Energetic Exercise May Sharply Cut Risk of Lethal Prostate Cancer

Energetic Exercise May Sharply Cut Risk of Lethal Prostate Cancer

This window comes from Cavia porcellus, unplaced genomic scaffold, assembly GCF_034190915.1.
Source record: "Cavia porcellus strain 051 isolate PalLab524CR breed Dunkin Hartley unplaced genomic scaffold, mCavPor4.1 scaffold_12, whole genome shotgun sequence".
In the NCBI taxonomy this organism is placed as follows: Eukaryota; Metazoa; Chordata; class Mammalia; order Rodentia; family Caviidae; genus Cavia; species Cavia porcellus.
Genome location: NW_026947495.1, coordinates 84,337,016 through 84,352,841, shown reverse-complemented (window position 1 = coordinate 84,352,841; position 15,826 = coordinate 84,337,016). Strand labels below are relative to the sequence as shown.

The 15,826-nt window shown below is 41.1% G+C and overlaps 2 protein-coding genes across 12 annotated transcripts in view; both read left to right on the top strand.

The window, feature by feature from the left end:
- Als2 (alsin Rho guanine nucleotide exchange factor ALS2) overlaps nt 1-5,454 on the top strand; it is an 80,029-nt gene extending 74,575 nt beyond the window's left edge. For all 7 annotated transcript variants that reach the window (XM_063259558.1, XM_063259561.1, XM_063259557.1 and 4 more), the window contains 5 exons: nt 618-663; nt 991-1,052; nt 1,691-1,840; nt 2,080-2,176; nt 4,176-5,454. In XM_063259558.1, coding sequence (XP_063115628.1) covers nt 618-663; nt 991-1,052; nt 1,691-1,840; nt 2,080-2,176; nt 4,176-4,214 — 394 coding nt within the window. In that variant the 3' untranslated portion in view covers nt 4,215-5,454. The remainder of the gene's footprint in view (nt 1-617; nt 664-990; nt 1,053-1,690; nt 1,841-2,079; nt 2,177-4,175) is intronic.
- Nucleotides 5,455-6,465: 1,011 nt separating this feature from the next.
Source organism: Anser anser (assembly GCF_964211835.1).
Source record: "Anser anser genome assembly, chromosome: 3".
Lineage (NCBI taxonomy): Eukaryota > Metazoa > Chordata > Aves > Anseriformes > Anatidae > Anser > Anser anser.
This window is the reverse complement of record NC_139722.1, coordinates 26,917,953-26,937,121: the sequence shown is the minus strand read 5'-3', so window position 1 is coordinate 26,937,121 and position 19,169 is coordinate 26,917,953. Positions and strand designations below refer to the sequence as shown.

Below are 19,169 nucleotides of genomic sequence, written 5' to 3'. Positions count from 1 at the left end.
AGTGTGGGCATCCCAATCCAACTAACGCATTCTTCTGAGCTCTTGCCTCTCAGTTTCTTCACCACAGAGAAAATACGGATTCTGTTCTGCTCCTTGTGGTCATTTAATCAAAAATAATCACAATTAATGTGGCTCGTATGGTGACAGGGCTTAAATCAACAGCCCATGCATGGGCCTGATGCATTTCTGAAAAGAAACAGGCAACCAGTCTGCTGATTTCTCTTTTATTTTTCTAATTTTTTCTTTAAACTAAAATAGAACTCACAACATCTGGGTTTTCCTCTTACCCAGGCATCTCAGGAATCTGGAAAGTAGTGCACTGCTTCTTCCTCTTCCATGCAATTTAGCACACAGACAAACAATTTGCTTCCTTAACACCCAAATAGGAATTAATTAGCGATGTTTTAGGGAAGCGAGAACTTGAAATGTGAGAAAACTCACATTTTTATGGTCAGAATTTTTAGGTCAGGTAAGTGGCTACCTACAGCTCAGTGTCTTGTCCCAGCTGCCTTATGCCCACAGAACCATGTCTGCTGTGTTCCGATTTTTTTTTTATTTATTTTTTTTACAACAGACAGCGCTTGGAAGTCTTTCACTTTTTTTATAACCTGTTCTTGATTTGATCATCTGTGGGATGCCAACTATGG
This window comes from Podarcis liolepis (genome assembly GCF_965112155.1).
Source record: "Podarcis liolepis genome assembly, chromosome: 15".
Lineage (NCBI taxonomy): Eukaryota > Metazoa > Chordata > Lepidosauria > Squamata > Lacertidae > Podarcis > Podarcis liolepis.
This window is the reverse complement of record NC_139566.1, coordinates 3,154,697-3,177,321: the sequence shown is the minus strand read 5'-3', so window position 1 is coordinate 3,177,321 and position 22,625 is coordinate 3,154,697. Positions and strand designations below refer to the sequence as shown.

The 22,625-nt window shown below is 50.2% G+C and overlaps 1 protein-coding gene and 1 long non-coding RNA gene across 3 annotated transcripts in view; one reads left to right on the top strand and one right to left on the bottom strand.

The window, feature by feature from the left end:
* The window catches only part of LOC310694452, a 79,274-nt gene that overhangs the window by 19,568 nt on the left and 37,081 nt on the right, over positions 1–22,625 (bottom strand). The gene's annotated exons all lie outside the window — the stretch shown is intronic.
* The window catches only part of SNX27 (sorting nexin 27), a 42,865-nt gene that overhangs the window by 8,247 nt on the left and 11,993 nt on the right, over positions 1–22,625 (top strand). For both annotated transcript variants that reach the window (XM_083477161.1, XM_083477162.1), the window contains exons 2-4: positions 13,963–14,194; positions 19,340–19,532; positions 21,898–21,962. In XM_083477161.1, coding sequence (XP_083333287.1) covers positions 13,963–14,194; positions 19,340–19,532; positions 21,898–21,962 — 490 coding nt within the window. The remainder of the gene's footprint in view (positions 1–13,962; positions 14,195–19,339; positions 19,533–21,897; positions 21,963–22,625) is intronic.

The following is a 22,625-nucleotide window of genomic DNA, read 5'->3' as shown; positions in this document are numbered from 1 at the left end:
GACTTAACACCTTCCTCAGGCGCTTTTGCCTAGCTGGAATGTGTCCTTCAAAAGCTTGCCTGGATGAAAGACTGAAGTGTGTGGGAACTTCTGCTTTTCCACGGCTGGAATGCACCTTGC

In a recent study published in the Journal of the National Cancer Institute, a team of researchers followed thousands of midlife and older men for over 20 years and found that dynamic exercise and other healthy lifestyle behaviors  may reduce the likelihood of their developing a lethal type of prostate cancer by up to 68%. The majority of prostate cancers are not life-threatening. However, a minority of patients are diagnosed with aggressive prostate cancers that metastasize to the bone and other body organs, eventually leading to death. Several lifestyle factors have been associated with the risk of lethal prostate cancer, but little is known about their combined effect. In the study titled “Development and Application of a Lifestyle Score for Prevention of Lethal Prostate Cancer,” Stacey Kenfield, ScD, from the University of California, San Francisco, and a team of researchers at UCSF and Harvard, retrieved and analyzed data from records of two studies conducted in the United States: the Health Professionals Follow-Up Study that followed 42,701 men, age 40 to 75 years, from 1986 to 2010; and the Physicians' Health Study that followed 20,324 men, age 40 to 84, from 1982 to 2010. The team developed a score to examine the consequences of lifestyle behaviors based on the results of the health professionals study, then applied this score to the physicians' study. One point was given for each positive answer to queries concerning regular practice of intense exercise, high consumption of tomatoes, consumption of fatty fish, low consumption of processed meat, body mass index (BMI) below 30, and non-smoking status for at least 10 years. To lessen statistical error, all participants were required to be free of diagnosed cancer at study's start and a four
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